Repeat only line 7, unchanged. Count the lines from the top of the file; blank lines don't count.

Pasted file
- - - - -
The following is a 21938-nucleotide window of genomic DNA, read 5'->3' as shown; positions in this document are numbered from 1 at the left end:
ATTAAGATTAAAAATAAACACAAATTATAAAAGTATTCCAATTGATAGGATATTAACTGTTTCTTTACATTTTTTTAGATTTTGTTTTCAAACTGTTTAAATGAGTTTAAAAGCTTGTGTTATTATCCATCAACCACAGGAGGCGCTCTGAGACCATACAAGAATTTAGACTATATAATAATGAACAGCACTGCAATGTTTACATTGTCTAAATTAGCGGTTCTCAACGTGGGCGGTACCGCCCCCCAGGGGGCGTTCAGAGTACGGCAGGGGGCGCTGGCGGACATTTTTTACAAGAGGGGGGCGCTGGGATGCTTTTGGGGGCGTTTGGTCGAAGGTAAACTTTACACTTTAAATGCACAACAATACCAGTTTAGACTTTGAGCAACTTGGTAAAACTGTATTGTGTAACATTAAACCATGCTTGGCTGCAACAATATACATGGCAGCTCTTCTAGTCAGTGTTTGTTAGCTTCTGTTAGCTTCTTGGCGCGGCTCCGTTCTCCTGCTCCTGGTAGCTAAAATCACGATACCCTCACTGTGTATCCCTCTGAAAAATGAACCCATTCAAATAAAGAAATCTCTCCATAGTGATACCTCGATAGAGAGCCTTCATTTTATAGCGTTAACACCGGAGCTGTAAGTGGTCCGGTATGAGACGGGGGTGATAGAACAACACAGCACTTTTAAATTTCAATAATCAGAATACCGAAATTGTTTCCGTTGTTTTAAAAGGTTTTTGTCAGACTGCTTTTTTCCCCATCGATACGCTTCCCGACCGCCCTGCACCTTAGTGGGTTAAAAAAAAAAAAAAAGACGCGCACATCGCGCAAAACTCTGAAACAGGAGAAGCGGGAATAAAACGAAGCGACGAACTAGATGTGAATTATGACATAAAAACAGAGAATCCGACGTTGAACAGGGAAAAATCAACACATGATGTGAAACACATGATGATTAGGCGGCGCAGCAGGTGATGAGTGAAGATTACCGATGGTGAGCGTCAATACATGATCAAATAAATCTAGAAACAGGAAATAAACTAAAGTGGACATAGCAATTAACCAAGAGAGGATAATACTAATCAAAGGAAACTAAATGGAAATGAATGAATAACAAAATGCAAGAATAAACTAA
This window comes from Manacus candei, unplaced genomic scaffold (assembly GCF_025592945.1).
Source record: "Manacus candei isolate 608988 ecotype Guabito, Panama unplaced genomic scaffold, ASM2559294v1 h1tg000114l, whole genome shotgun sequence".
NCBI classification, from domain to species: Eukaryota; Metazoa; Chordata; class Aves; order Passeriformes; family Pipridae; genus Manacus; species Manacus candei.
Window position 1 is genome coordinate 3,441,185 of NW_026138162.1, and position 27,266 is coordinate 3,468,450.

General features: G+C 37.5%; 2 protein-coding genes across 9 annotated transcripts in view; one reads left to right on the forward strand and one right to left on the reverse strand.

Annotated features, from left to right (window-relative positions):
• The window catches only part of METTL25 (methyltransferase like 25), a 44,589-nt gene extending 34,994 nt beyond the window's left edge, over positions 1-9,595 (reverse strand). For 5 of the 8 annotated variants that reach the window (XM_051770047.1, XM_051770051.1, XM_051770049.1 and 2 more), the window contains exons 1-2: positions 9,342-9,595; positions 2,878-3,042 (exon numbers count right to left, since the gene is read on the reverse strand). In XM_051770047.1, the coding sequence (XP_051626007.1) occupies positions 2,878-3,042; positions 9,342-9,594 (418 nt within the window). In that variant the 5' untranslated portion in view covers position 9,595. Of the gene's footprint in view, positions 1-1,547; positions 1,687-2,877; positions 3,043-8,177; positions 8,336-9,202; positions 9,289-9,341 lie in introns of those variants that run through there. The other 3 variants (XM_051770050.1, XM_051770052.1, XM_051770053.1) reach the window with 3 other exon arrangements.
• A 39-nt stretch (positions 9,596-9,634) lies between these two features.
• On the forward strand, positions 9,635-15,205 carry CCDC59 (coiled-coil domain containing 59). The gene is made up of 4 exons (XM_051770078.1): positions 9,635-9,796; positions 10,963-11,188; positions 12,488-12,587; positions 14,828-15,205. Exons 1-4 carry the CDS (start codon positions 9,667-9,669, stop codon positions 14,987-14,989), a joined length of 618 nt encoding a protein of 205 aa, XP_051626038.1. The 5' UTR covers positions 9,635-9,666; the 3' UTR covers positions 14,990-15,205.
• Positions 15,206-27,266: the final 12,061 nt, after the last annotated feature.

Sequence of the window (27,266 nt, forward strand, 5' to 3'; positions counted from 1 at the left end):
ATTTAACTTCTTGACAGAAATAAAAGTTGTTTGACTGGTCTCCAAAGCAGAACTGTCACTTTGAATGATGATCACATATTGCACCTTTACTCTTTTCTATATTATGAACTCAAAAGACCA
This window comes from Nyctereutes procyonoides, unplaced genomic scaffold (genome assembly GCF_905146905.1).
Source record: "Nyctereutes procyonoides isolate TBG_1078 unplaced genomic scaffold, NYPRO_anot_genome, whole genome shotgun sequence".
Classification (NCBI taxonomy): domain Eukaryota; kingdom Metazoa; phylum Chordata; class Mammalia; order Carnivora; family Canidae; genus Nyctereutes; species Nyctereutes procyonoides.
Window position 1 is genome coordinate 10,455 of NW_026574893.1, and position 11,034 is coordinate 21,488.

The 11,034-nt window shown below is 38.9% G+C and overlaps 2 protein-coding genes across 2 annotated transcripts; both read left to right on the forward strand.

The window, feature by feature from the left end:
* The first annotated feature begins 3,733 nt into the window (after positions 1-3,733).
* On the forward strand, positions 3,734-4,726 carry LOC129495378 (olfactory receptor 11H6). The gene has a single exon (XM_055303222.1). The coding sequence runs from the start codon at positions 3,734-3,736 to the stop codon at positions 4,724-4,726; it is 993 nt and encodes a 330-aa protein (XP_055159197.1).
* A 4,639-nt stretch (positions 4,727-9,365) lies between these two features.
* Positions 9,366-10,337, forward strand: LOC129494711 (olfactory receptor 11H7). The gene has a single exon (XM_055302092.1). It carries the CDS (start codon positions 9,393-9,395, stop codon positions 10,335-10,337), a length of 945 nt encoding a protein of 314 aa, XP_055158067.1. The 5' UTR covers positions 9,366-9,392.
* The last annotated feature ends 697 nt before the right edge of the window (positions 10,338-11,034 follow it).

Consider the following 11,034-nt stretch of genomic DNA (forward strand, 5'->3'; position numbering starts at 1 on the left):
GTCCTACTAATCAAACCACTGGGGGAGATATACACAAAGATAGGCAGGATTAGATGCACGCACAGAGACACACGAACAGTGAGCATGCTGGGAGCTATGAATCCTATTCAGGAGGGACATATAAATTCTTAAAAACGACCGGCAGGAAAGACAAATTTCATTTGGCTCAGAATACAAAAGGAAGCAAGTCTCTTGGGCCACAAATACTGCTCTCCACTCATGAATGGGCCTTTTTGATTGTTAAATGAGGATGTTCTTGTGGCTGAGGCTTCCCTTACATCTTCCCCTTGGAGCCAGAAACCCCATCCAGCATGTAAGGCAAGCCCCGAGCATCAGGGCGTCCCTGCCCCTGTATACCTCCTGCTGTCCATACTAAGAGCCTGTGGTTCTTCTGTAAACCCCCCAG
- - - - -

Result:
General features: G+C 37.5%; 2 protein-coding genes across 9 annotated transcripts in view; one reads left to right on the forward strand and one right to left on the reverse strand.